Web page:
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Children's sleep disorders going undiagnosed

Cover Media logo Cover Media 17/2/2019
a little girl sitting on a bed © Provided by Cover Media Ltd

Experts have advised parents to get their children checked out for breathing-related sleep disorders - as vast numbers may be going undiagnosed.

A new study published by the American Osteopathic Association has found that up to 15 per cent of kids have some form of sleep disordered breathing (SDB) like obstructive sleep apnoea (OBS) - which can regularly keep sufferers awake. However, according to Dr. John White, a South Carolina dentist who co-authored the study, 90 per cent could be going undiagnosed, because symptoms are often misattributed to psychological or emotional problems.

"Children who have behaviour problems or are suspected to have ADHD (attention deficit hyperactivity disorder) might actually be suffering from a chronic lack of restorative sleep," he said in a press release announcing the research.

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In their paper, the authors also studied nine-year-old twins with snoring, enlarged tonsils, and daytime sleepiness whose symptoms had previously been disregarded, but were found to have OBS and treated by an ear, nose, and throat specialist. They explain that untreated sleep disorders could cause children developmental problems, as the obstructed breathing associated with OBS forces the body to switch to light sleep from the deep sleep critical for mental and physical restorative processes.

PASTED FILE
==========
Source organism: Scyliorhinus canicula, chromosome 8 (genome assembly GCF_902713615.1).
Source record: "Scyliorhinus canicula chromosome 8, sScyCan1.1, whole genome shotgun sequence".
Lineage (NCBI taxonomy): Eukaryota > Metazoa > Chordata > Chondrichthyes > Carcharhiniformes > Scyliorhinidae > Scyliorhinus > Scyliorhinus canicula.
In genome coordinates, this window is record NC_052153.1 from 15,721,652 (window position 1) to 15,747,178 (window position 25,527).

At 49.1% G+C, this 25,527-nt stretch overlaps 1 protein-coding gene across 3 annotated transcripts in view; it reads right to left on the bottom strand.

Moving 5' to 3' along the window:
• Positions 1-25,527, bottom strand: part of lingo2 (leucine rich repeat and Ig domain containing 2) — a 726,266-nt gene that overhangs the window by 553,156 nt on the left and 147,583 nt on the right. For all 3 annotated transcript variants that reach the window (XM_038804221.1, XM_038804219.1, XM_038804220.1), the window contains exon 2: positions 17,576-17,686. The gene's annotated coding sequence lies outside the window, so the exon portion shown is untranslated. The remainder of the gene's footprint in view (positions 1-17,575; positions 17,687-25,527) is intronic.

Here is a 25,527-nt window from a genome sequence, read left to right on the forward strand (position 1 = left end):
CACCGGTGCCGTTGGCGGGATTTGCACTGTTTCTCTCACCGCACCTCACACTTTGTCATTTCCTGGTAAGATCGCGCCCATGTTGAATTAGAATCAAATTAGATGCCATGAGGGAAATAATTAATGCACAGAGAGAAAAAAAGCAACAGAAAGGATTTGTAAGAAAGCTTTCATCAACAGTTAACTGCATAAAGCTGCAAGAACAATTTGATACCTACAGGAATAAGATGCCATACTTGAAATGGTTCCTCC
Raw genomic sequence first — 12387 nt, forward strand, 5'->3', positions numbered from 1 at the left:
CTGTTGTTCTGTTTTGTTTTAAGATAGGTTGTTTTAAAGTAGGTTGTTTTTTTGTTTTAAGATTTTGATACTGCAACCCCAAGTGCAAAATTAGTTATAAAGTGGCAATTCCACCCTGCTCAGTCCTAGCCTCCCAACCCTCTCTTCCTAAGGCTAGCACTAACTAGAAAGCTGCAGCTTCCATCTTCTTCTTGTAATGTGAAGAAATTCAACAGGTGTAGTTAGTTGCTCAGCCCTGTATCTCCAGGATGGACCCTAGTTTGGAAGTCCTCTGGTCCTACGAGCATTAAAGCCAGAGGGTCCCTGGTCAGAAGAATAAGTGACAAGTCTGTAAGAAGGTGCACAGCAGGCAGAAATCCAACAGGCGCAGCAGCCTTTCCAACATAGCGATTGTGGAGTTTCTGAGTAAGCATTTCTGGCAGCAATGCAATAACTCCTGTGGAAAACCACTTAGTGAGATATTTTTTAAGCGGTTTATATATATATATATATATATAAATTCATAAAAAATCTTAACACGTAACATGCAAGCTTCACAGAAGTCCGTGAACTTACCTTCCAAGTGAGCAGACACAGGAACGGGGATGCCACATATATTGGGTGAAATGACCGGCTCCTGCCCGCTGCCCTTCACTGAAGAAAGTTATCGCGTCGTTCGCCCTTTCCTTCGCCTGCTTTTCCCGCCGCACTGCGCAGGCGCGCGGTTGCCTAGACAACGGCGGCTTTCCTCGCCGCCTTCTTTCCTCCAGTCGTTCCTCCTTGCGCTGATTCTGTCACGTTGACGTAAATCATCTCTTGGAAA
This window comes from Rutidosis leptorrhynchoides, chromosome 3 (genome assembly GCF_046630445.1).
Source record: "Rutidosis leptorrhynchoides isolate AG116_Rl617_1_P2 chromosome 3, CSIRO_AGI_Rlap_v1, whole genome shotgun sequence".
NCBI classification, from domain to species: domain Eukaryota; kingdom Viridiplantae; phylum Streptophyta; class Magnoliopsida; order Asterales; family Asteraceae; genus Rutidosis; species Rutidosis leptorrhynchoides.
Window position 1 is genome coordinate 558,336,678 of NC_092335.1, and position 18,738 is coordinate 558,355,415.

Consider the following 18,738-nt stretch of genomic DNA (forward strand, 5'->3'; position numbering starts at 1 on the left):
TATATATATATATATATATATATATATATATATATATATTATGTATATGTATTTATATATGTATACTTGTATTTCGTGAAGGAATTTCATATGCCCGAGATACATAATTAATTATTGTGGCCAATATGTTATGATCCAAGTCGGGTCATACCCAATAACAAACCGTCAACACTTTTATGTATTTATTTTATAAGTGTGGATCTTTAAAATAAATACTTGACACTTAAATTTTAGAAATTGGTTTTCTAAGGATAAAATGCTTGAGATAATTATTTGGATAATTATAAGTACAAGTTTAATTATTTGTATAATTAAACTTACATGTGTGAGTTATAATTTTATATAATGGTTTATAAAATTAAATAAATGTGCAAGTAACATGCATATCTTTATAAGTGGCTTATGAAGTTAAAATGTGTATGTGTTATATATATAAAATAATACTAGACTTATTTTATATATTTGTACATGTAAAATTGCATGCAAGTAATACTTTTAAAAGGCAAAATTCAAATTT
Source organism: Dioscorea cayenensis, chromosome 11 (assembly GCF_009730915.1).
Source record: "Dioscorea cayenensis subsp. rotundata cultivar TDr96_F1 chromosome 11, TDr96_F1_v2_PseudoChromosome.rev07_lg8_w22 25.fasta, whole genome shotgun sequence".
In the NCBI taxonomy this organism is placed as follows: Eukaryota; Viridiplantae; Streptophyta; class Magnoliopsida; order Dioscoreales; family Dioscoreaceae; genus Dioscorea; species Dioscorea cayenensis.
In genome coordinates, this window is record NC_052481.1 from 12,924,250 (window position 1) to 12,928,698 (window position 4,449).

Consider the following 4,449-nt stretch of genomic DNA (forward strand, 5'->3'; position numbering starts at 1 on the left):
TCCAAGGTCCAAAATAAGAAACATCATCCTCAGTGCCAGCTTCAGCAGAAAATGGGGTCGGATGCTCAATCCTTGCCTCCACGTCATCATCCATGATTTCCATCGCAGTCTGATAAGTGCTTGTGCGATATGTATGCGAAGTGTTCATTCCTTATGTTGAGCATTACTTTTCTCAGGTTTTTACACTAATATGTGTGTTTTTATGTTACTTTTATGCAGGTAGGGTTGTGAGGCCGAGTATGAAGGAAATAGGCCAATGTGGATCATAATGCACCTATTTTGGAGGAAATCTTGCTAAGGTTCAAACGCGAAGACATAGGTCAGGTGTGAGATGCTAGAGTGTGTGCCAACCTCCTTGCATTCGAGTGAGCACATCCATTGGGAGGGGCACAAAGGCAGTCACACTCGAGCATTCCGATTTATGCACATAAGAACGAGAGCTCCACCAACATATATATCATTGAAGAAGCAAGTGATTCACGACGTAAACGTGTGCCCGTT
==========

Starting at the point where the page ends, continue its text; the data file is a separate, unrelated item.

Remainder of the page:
Other symptoms associated with SDB include snoring, restless sleep, excessive sleepiness, teeth grinding and jaw clenching, migraines, bedwetting, and irritability - problems parents could easily mistake as having other causes.

Dr. White advises getting kids checked out young - and that parents whose infants have latching problems during breastfeeding, or who struggle to learn to speak should be especially wary, as these could be caused by jaw structure problems also associated with sleep apnoea.

"Once we identify sleep apnoea, treatment is usually very effective," he added. "The challenge is catching it early enough. The early years are critical for brain development, so it's essential that this condition is on our radar."

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